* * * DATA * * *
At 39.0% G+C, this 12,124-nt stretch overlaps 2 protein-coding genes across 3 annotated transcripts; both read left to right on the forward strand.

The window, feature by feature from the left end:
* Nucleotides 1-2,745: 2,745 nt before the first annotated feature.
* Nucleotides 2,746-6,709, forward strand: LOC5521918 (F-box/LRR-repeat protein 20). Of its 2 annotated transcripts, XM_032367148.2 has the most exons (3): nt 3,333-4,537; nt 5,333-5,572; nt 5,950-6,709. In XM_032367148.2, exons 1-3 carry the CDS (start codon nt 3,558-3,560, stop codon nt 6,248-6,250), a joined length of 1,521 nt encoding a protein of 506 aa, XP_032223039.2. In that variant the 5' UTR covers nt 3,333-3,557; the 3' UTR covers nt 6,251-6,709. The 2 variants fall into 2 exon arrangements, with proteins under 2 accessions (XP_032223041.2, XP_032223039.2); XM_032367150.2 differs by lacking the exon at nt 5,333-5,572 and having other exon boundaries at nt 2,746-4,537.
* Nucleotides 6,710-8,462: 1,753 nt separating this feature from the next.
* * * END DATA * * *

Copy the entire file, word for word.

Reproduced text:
At 39.0% G+C, this 12,124-nt stretch overlaps 2 protein-coding genes across 3 annotated transcripts; both read left to right on the forward strand.

The window, feature by feature from the left end:
* Nucleotides 1-2,745: 2,745 nt before the first annotated feature.
* Nucleotides 2,746-6,709, forward strand: LOC5521918 (F-box/LRR-repeat protein 20). Of its 2 annotated transcripts, XM_032367148.2 has the most exons (3): nt 3,333-4,537; nt 5,333-5,572; nt 5,950-6,709. In XM_032367148.2, exons 1-3 carry the CDS (start codon nt 3,558-3,560, stop codon nt 6,248-6,250), a joined length of 1,521 nt encoding a protein of 506 aa, XP_032223039.2. In that variant the 5' UTR covers nt 3,333-3,557; the 3' UTR covers nt 6,251-6,709. The 2 variants fall into 2 exon arrangements, with proteins under 2 accessions (XP_032223041.2, XP_032223039.2); XM_032367150.2 differs by lacking the exon at nt 5,333-5,572 and having other exon boundaries at nt 2,746-4,537.
* Nucleotides 6,710-8,462: 1,753 nt separating this feature from the next.